Returning to ischemic stroke, one of the aims of CTP is to identify and discriminate between different tissue states, including normal tissue, ischemic penumbra, and infarct core (i.e., irreversibly damaged tissue). At the present time, there are a variety of hemodynamic profiles that have been reported to describe these different tissue types. A review found multiple profile definitions for penumbra, including the entire region of hypoperfusion seen on CTP using MTT alone, using CBF alone, using MTT and CBV, using time to peak (TTP) and CBV, using CBF, CBV, and TTP, among others.8 Overall, the review identified four different profile definitions for the core, 17 different profile definitions for the penumbra, and two different profile definitions for normal tissue. Tissue discrimination is further complicated by disagreement about which quantitative thresholds optimally describe different tissue states. For core, thresholds for mixed gray-white matter include CBV: 2.0 mL/100 g, MTT: 6.05 seconds, regional CBF (rCBF): 0.34 mL/100 g/min; thresholds for gray matter only include rCBF: 0.20 mL/100 g/min, and CBF*CBV: 31.3; thresholds for white matter only include CBF: 9 mL/100 g/min, CBV: 0.82 mL/100 g, and CBF*CBV: 8.14. For penumbra, thresholds for mixed gray-white matter include CBF: 27.9 mL/100 g/min, CBV: 1.69 mL/100 g, MTT: 6.53 seconds, rCBF: 0.50 mL/100 g/min, regional CBV (rCBV): 0.85 mL/100 g, relative MTT (rMTT): 1.45 seconds; thresholds for gray matter only include CBF: 25 mL/100 g/min, rCBF: 0.48 mL/100 g/min, rCBV: 0.60 mL/100 g, rMTT: 1.60 seconds; no thresholds for white matter only were reported.8,9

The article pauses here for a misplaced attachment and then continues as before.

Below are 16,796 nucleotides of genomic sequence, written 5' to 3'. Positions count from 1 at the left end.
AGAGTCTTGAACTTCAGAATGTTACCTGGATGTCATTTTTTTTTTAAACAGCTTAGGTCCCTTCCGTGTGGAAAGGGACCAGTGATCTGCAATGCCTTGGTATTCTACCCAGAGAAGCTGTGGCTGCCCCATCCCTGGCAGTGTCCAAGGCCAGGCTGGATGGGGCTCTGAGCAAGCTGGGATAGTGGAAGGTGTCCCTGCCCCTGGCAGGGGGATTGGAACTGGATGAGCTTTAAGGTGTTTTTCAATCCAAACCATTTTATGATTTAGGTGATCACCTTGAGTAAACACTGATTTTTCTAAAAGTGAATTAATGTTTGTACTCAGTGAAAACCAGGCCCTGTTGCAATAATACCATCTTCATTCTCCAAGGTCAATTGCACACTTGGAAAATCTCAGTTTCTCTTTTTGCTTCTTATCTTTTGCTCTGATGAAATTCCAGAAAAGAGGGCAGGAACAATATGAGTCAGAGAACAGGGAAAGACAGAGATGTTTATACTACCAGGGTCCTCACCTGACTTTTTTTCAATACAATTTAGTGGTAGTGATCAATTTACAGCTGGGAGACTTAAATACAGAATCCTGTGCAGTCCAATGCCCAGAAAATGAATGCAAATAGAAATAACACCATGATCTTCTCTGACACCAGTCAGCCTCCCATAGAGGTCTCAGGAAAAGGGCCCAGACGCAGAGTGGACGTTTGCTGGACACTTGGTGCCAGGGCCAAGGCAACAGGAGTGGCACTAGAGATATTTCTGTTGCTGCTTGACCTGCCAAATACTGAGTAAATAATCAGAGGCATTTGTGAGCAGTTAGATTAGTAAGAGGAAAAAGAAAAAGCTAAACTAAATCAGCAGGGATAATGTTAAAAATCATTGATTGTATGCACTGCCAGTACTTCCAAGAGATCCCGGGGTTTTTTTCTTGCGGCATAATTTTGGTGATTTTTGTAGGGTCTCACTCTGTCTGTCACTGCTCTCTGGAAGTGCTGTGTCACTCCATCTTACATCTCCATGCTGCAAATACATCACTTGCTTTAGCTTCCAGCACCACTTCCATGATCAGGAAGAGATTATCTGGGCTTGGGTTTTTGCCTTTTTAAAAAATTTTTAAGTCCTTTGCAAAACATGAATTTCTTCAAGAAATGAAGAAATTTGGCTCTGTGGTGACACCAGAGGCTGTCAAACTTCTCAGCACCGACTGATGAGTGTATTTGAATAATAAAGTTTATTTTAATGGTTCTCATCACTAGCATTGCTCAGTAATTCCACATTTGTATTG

Thus, heterogeneous tissue profile definitions and heterogeneous perfusion thresholds undermine tissue state discrimination consensus. This variability is related to the fact that different CTP data acquisition and data processing techniques (described below) generate different quantitative hemodynamic values at the pixel level and, consequently, at the regional tissue and lesion levels.

Alternatively, in stroke qualitative visual inspection, or eyeballing, of CTP maps may identify normal tissue, penumbra, and infarct core, but this is dependent on user interpretation, which in turn is dependent on skill level and subjective thresholds. In a recent study, five stroke specialists independently reviewed CTP maps for acute ischemic stroke patients by qualitative visual inspection. Inter-rater agreement about whether or not to perform endovascular treatment was fair (Cohen’s kappa statistic = 0.29, range = 0.07 to 0.67) and intra-rater agreement was poor (kappa statistic = 0.14, range = −0.27 to 0.27).10,11 This study, alongside similar MR perfusion studies,12 demonstrates the considerable disagreement in treatment decisions based on solely qualitative visual inspection of perfusion studies because of subjective tissue state identification and discrimination. Of course, suboptimal tissue state discrimination may erroneously lead to the exclusion of appropriate patients (type II error) and the inclusion of inappropriate patients (type I error) for treatment, leading to the failure of clinical trials and, for example, obscuring the benefit reperfusion therapies in acute stroke. In addition, visual inspections work only in patients with unilateral disease. In patients where both brain hemispheres are affected and in the absence of focal lesions, the visual assessment without quantitative values is flawed.